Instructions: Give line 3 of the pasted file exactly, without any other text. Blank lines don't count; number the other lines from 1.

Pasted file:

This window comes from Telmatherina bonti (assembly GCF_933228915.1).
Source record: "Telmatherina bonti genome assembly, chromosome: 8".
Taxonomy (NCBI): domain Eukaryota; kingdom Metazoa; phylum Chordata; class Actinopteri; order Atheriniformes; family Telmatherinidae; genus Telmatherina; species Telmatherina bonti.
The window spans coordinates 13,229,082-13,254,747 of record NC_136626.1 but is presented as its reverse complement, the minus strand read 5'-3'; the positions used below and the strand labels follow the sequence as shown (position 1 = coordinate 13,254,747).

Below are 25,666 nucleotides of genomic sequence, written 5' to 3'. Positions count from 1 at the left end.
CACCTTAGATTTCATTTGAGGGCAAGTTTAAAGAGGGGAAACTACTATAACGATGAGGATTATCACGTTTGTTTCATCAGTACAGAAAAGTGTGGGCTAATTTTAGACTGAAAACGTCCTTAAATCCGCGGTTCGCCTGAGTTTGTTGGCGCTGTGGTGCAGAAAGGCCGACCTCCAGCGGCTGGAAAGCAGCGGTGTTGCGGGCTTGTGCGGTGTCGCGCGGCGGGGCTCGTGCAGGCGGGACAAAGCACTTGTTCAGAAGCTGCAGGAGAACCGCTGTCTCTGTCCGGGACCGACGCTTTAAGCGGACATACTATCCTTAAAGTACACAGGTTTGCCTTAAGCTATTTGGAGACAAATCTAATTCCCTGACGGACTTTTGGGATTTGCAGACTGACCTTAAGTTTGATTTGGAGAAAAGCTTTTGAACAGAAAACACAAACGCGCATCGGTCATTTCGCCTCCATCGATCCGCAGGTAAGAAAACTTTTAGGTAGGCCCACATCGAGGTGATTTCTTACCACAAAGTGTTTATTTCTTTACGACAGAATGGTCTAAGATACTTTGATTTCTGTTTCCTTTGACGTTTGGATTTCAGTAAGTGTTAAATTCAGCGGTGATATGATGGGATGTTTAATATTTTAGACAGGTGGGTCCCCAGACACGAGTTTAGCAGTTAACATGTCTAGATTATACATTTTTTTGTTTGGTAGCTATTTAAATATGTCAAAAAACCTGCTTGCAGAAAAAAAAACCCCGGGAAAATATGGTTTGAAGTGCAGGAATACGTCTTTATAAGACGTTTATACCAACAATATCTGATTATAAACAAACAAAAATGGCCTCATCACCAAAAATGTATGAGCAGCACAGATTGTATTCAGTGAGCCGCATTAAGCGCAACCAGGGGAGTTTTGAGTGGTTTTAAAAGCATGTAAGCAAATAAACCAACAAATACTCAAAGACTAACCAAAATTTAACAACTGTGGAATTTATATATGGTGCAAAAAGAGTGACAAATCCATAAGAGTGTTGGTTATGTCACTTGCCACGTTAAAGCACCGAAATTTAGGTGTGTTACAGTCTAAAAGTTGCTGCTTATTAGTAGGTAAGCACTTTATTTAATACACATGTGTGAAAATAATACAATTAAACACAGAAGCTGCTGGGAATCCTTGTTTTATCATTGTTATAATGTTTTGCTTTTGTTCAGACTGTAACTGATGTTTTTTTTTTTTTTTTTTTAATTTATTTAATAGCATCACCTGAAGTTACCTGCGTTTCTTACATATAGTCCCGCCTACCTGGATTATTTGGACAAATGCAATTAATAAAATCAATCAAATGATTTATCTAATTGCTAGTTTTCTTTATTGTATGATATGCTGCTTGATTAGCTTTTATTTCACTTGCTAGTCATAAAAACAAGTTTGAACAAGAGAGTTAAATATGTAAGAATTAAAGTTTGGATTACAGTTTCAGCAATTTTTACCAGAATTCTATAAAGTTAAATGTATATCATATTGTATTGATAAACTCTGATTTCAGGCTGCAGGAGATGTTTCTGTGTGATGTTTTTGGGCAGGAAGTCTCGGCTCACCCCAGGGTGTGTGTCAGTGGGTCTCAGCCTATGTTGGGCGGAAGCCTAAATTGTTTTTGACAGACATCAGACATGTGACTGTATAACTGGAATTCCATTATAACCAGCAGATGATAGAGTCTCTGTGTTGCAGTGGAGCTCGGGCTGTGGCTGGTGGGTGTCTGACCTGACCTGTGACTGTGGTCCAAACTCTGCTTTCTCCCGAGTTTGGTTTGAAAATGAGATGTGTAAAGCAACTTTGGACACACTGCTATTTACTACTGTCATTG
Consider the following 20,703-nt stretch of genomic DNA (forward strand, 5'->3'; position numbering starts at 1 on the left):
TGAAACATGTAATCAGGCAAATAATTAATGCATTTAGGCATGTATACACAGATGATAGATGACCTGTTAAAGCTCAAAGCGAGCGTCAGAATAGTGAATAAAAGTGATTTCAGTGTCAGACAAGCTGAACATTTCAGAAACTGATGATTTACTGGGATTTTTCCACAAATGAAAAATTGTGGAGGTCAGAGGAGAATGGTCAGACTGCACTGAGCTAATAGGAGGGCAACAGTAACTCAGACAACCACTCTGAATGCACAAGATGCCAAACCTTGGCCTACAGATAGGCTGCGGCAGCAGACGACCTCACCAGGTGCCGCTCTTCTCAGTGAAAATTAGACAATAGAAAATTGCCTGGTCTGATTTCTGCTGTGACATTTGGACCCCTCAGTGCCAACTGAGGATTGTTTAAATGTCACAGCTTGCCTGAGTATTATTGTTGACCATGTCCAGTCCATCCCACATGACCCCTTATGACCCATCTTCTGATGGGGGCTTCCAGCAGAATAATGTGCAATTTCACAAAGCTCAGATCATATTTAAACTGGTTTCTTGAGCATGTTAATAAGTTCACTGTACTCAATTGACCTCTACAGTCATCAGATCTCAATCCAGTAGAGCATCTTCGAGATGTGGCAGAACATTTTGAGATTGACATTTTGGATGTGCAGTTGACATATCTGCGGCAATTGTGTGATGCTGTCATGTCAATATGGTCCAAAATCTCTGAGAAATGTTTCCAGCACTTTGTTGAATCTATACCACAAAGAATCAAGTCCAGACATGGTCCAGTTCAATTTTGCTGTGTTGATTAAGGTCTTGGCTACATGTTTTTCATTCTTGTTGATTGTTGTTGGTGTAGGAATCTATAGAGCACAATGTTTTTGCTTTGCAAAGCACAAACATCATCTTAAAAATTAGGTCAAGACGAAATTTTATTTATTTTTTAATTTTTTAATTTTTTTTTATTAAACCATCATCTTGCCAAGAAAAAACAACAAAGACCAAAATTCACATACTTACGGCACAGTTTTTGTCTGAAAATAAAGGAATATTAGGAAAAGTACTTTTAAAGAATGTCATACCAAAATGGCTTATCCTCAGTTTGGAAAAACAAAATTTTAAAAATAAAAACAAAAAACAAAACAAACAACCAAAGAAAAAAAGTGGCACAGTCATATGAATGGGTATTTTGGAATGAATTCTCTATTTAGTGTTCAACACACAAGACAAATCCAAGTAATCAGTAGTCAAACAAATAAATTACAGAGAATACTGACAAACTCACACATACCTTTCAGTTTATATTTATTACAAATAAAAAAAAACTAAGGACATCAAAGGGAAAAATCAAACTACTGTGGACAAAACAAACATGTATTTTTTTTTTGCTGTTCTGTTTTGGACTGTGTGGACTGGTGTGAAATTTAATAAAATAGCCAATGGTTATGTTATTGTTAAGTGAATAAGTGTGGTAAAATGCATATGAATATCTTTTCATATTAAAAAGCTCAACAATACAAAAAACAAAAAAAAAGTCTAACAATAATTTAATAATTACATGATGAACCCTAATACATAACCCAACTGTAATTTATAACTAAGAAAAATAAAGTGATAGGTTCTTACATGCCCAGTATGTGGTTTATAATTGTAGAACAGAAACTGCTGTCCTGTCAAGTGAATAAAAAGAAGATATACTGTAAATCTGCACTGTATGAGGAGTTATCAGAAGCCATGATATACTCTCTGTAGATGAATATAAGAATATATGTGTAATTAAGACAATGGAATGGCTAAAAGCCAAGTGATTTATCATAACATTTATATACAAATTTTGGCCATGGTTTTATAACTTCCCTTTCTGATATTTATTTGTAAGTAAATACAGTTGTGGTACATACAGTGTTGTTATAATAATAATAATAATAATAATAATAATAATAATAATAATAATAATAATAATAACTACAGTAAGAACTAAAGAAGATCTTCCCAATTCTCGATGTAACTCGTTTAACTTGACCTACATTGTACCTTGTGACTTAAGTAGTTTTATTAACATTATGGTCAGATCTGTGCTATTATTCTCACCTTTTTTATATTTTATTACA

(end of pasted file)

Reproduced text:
Taxonomy (NCBI): domain Eukaryota; kingdom Metazoa; phylum Chordata; class Actinopteri; order Atheriniformes; family Telmatherinidae; genus Telmatherina; species Telmatherina bonti.